Next week marks possibly the most anticipated movie weekend of the year, in which Christopher Nolan’s Oppenheimer and Greta Gerwig’s Barbie will go head-to-head.
This cinematic synchronicity has already garnered a great deal of attention, with fans christening it “Boppenheimer” or “Barbenheimer.” It has become a memetic phenomenon, with even filmmakers getting involved. Tom Cruise, whose Mission: Impossible – Dead Reckoning Part One releases the previous weekend, has shared his plans to see both movies. Barbie director Greta Gerwig and star Margot Robbie have shared photos with their tickets for Oppenheimer. Cillian Murphy has championed seeing both movies.
There is some concern about the decision to schedule these two films — three including Dead Reckoning Part One — so close together. After all, cinemas are going through something of a rough patch following the box office failures of The Flash and Indiana Jones and the Dial of Destiny. It might have been a smarter move to spread out those films, to share the love, and minimize the risk of a potential pile-up that could undermine one or even two of these films.
However, there is another way to look at this. Barbie and Oppenheimer do not need to be a mutually exclusive proposition. Indeed, the shared release date could be a golden opportunity on which theaters could capitalize. After all, there have been plenty of successful (and beloved) movies released in pairs: The Empire Strikes Back and The Shining, Poltergeist and Star Trek II: The Wrath of Khan, Mamma Mia! and The Dark Knight.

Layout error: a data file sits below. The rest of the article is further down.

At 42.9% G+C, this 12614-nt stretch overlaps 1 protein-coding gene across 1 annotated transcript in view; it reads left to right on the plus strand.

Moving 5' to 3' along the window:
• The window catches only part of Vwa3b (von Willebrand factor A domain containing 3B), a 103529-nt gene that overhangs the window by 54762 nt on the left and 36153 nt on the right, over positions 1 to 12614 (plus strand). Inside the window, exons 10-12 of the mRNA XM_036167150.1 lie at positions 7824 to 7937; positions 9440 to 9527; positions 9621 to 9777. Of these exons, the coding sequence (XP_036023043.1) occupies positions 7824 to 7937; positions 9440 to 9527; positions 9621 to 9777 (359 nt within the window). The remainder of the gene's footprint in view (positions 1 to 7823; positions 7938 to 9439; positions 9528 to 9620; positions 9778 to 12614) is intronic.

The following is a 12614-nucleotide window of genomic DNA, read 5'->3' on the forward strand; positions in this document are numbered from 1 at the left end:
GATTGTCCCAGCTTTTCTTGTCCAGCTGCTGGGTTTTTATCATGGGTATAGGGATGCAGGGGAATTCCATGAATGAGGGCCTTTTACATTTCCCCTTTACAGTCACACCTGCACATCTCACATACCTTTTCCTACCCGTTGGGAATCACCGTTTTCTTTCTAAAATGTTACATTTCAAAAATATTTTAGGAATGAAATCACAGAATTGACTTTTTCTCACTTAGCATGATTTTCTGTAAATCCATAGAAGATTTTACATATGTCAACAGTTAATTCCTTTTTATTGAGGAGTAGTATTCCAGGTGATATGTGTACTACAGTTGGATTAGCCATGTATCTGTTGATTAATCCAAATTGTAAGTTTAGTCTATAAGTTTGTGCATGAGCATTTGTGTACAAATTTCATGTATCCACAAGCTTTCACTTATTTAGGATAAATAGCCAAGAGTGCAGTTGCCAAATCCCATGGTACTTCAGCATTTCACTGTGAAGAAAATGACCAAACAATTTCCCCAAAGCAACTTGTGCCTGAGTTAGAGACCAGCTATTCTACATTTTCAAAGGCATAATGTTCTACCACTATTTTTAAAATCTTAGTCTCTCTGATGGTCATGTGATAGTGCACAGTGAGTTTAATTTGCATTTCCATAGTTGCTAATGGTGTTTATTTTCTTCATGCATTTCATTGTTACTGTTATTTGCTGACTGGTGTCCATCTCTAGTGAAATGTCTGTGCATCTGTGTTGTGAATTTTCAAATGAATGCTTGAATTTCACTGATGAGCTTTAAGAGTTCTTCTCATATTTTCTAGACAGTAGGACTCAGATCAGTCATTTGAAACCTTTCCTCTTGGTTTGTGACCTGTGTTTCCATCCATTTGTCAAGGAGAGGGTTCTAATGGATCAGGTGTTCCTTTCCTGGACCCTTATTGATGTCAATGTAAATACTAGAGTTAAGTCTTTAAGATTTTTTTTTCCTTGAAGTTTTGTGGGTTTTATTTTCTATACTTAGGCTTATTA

From a certain perspective, this synchronized release date is a sign that the theatrical landscape is healing. Movies are not merely “back.” There is enough of a returning audience to support not only two good movies in the same weekend but possibly even good old-fashioned counter-programming. “People are allowed to go see two movies in a weekend,” Oppenheimer star Matt Damon recently told Vanity Fair. “Oppenheimer is one of them!”
It doesn’t need to be a battle or a contest. There are reasons to be excited about both movies. On the most superficial level, both movies look good. Both movies come from established directors who are among the best working today, who have been given sizable budgets by major studios to construct idiosyncratic narratives around subjects that interest them. That alone is enough to make either movie stand out in a cinematic landscape still reeling from Fast X or The Flash.
There’s also a case to be made for each movie individually. Nolan’s Oppenheimer is something of a cinematic unicorn. It is a movie made for adults that deals with serious subject matter, with extended sequences in black and white, produced on a significant budget, and given the platform usually reserved for a blockbuster franchise film. It is a heady, serious, and ambitious work that does not condescend to its audience, and it pushes the technical limitations of its form — including the length of an IMAX reel — to its limits.
Barbie’s existence isn’t quite as rarified as that of Oppenheimer, but it is compelling on its own terms. Barbie is a big-budget blockbuster driven by intellectual property, in this case the iconic doll from Mattel. These sorts of projects are ubiquitous in the modern pop culture landscape. However, co-writer and director Greta Gerwig has built the movie around exploring the potential for individuality and self-awareness within that framework. It’s an inherently “poptimist” work to Oppenheimer’s old-fashioned “rockism.”